Predoctoral and postdoctoral research training are primarily conducted in the nation's leading research universities. To provide high-quality, up-to-date training, it is essential that they have modern instrumentation and facilities. Recent reports indicate that the quality of research instrumentation and facilities, even at leading institutions, has seriously declined. We discuss these reports and endorse the need to improve research facilities and instrumentation. Behavioral Sciences The analysis of market conditions highlights differences between clinical and nonclinical segments of the behavioral sciences, which possess different training and employment characteristics. Market indicators are examined, including changes in labor force size, enrollments, and Ph.D. production; ability to find jobs; field-switching; research activity; and utilization of postdoctoral training. Evidence indicates that the market for the research-intensive nonclinical fields remains soft overall, while the market for the practice-ariented clinical fields remains strong. We have made projections of faculty demand through 1985 and also report new projections of the number of NRSA postdoctoral trainees needed to meet this academic demand. Based upon these analyses and projections, we reaffirm our previous recommendations to decrease predoctoral support and increase postdoctoral support. Implementation of our past recommendations by AD~HA has been hindered by budgetary constraints and slow acceptance by the professional community. We continue to encourage the efforts by ADAMHA to effect the recommendations. We are concerned also over reductions in research and research training support in the behavioral sciences. While noting that some reductions may be warranted as part of broader national policy, we believe that cutbacks that are so deep that they disrupt high-quality programs will risk long-tenm damage to these programs and to future research. Another matter of concern has been recent attempts to eliminate "social" research and research training. We discuss the mistaken nature of this argument and instead recommend that the proper basis for making awards, apart from quality, should be their health-relatedness. Health Services Research and Nursing Research Health services research and nursing research were not studied in depth this year. We do, however, review briefly the status of agency training programs. Federal funding for both programs remains meagre, at levels we believe do not permit the development of adequate numbers or quality of training. The present report contains the highlights of the 1977 survey of health services research trainees and principal investigators. The findings indicate that trainees and researchers remain active in health services research, thus confirming the success of prior federal support programs. In nursing research, we are concerned about the growth in the number of doctoral programs in schools of nursing without a strengthening of the training quality in existing doctoral programs. 3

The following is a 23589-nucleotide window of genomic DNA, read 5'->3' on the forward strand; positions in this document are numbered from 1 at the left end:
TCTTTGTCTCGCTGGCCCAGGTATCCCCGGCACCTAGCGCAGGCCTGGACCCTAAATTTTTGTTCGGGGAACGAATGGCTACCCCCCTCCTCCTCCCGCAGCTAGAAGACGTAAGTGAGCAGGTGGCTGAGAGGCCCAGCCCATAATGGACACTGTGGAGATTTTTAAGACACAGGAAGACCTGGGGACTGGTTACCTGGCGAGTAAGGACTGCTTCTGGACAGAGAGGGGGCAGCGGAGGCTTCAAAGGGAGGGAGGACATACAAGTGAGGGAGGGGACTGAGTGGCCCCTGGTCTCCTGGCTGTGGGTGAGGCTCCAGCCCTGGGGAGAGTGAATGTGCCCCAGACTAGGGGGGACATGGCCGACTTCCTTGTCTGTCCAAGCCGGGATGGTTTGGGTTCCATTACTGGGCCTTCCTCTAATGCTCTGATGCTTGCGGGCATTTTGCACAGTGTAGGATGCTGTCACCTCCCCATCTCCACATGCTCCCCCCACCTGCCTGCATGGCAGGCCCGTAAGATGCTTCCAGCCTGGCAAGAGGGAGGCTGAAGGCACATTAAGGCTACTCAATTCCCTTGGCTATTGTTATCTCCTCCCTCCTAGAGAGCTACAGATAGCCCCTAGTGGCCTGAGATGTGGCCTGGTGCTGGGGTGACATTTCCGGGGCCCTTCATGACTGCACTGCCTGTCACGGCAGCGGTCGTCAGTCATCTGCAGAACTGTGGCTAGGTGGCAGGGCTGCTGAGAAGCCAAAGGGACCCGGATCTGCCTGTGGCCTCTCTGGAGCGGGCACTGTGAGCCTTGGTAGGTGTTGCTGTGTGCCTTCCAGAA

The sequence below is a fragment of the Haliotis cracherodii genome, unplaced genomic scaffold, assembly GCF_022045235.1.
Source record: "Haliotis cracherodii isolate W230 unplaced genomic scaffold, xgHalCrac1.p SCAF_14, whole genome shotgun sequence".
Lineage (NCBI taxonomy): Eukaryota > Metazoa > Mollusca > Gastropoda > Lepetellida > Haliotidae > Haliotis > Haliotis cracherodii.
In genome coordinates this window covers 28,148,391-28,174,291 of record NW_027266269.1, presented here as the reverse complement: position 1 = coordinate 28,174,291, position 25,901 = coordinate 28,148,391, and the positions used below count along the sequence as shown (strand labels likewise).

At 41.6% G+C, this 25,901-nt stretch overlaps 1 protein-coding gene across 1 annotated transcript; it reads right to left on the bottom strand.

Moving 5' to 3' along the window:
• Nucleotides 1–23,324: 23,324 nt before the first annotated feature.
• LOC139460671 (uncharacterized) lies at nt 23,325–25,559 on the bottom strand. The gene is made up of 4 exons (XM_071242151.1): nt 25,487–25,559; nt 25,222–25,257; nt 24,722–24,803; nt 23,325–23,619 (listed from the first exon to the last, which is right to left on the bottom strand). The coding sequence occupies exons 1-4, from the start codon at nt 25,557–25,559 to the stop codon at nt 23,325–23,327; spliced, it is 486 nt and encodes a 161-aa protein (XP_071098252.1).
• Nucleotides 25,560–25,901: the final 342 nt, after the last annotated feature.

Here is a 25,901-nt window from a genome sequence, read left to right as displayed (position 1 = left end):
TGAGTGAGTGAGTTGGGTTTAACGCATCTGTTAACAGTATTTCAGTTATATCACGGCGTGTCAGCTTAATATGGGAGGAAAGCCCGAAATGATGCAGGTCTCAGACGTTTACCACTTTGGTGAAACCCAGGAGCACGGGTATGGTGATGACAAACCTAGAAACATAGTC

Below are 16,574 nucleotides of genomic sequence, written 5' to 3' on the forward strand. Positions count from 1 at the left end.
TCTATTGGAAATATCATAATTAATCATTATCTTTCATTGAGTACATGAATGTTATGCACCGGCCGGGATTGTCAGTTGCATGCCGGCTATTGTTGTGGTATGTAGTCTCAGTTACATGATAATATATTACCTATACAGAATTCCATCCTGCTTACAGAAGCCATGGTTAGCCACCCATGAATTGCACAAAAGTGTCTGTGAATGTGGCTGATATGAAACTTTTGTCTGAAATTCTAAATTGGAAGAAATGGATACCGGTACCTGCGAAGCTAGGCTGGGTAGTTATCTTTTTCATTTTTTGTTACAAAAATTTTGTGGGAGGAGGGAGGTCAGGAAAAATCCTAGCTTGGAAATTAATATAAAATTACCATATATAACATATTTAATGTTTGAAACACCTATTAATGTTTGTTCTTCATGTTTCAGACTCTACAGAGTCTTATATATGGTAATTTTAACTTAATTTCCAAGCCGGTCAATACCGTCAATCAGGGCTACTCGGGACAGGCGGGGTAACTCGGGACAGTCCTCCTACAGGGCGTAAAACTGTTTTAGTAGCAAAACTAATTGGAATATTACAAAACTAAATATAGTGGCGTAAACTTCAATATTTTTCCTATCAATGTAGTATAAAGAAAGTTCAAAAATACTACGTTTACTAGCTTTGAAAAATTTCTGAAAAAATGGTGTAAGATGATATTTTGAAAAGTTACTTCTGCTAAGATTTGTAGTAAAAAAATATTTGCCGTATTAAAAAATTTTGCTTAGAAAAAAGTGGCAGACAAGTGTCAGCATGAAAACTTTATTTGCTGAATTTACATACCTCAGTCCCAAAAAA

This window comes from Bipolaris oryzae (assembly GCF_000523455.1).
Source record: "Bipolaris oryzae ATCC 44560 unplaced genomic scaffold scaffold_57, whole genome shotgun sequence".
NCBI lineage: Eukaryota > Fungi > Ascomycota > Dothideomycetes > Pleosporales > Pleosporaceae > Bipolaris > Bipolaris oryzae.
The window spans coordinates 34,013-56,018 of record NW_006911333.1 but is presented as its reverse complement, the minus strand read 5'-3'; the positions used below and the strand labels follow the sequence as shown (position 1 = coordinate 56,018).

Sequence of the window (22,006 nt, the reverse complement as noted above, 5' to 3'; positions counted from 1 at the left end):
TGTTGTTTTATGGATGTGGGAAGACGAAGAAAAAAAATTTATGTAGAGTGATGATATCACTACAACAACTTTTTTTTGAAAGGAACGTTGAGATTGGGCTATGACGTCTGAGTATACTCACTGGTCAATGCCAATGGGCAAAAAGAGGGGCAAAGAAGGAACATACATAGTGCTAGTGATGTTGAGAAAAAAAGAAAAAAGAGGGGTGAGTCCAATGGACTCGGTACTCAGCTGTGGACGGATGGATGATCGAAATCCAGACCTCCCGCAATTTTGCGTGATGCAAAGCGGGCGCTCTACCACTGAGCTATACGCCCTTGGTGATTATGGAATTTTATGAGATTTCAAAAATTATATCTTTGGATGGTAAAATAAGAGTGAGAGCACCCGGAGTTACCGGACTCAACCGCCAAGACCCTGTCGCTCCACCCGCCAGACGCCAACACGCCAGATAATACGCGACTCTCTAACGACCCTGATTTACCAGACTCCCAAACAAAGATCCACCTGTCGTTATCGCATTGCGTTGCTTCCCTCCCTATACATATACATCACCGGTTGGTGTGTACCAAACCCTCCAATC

Minorities in the Biomedical and Behavioral Sciences We believe that the pool of students from which scientists come should reflect the broad ethnic and cultural heritage of the nation. This is not only a matter of equity; it is a matter of quality and talent as well. In order to maintain the high quality and vitality of scientific research in the future, it is important for the nation to take full advantage of the talent of all its citizens. Thus, we support the full participation of minorities in science as a necessary step toward the fullest use of this country's human resources. From our review of the literature from 1974 to 1980 on the participation of minorities in the sciences, it is clear that a wide range of education-related problems exists, beginning in the primary grades and continuing through post- secondary levels. These problems, which discourage minorities from pursuing science education, include cultural differences, lack of science career information and vigorous recruitment, weak academic preparation, inflexible college admissions criteria, and inadequate financial resources. We also have examined national data on enrollments and degrees that demonstrate that the flow of minority students through the highest levels of the education system remains limited. Those who have continued on from the baccalaureate to earn the doctorate are concentrated in conscience fields. Although minorities were gradually increasing as a proportion of new doctorates in all fields from 1974 to 1980, Blacks and Hispanics remain severely underrepresented in the biomedical sciences. Despite significant growth, minorities are still underrepresented in the behavioral sciences as well. Current federal programs intended to increase the number of minorities earning Ph.D.'s are examined. At this time their efficacy has not been determined. In addition, it must be acknowledged that such programs are ultimately faced with an impossible task unless accompanied by efforts at earlier educational levels to increase the number of minority students who are academically prepared and motivated to pursue science careers. Recommendations General The Committee recommends that federal support for research training should be stabilized and provided at levels commensurate with the scope of national needs. At the center of federal policy there should be an irreducible number of trainees who are supported in the basic disciplines regardless of fluctuations in demand for short-term research needs. Additions and reallocations in support may be undertaken as special needs come and go. In this way the benefits of stability can be achieved while providing a flexibility to respond to changing priorities in the nation's research needs. The level of stabilization should be determined after reviewing available data, findings, and recommendations, including those of this Committee. 4